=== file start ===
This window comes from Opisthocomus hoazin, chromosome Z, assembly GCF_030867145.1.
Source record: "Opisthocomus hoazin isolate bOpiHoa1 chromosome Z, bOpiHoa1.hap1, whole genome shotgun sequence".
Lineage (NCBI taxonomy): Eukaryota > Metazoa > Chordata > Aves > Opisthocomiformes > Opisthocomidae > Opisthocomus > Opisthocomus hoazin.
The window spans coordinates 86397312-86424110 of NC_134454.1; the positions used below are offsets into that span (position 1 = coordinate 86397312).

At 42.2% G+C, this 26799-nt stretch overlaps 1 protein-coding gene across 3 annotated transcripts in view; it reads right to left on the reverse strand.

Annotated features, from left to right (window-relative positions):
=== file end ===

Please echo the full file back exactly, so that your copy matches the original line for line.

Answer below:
This window comes from Opisthocomus hoazin, chromosome Z, assembly GCF_030867145.1.
Source record: "Opisthocomus hoazin isolate bOpiHoa1 chromosome Z, bOpiHoa1.hap1, whole genome shotgun sequence".
Lineage (NCBI taxonomy): Eukaryota > Metazoa > Chordata > Aves > Opisthocomiformes > Opisthocomidae > Opisthocomus > Opisthocomus hoazin.
The window spans coordinates 86397312-86424110 of NC_134454.1; the positions used below are offsets into that span (position 1 = coordinate 86397312).

At 42.2% G+C, this 26799-nt stretch overlaps 1 protein-coding gene across 3 annotated transcripts in view; it reads right to left on the reverse strand.

Annotated features, from left to right (window-relative positions):